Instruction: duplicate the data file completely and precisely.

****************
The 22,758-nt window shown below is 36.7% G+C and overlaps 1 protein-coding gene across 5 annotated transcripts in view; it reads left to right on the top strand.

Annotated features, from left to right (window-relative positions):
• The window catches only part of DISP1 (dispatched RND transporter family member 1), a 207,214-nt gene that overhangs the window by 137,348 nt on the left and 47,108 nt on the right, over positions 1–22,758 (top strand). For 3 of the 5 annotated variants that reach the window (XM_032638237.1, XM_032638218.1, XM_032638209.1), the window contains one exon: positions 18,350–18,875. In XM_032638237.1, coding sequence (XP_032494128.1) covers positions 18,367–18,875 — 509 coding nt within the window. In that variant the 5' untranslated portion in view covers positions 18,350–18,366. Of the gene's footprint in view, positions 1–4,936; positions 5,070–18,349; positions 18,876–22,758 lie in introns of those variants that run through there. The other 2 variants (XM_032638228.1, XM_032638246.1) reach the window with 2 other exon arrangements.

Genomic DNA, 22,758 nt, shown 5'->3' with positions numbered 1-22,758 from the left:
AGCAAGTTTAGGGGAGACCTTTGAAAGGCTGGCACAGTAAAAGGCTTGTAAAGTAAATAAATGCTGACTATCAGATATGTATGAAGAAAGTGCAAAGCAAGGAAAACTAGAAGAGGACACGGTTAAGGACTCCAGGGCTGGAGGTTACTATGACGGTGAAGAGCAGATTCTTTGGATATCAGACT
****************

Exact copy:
The 22,758-nt window shown below is 36.7% G+C and overlaps 1 protein-coding gene across 5 annotated transcripts in view; it reads left to right on the top strand.

Annotated features, from left to right (window-relative positions):
• The window catches only part of DISP1 (dispatched RND transporter family member 1), a 207,214-nt gene that overhangs the window by 137,348 nt on the left and 47,108 nt on the right, over positions 1–22,758 (top strand). For 3 of the 5 annotated variants that reach the window (XM_032638237.1, XM_032638218.1, XM_032638209.1), the window contains one exon: positions 18,350–18,875. In XM_032638237.1, coding sequence (XP_032494128.1) covers positions 18,367–18,875 — 509 coding nt within the window. In that variant the 5' untranslated portion in view covers positions 18,350–18,366. Of the gene's footprint in view, positions 1–4,936; positions 5,070–18,349; positions 18,876–22,758 lie in introns of those variants that run through there. The other 2 variants (XM_032638228.1, XM_032638246.1) reach the window with 2 other exon arrangements.

Genomic DNA, 22,758 nt, shown 5'->3' with positions numbered 1-22,758 from the left:
AGCAAGTTTAGGGGAGACCTTTGAAAGGCTGGCACAGTAAAAGGCTTGTAAAGTAAATAAATGCTGACTATCAGATATGTATGAAGAAAGTGCAAAGCAAGGAAAACTAGAAGAGGACACGGTTAAGGACTCCAGGGCTGGAGGTTACTATGACGGTGAAGAGCAGATTCTTTGGATATCAGACT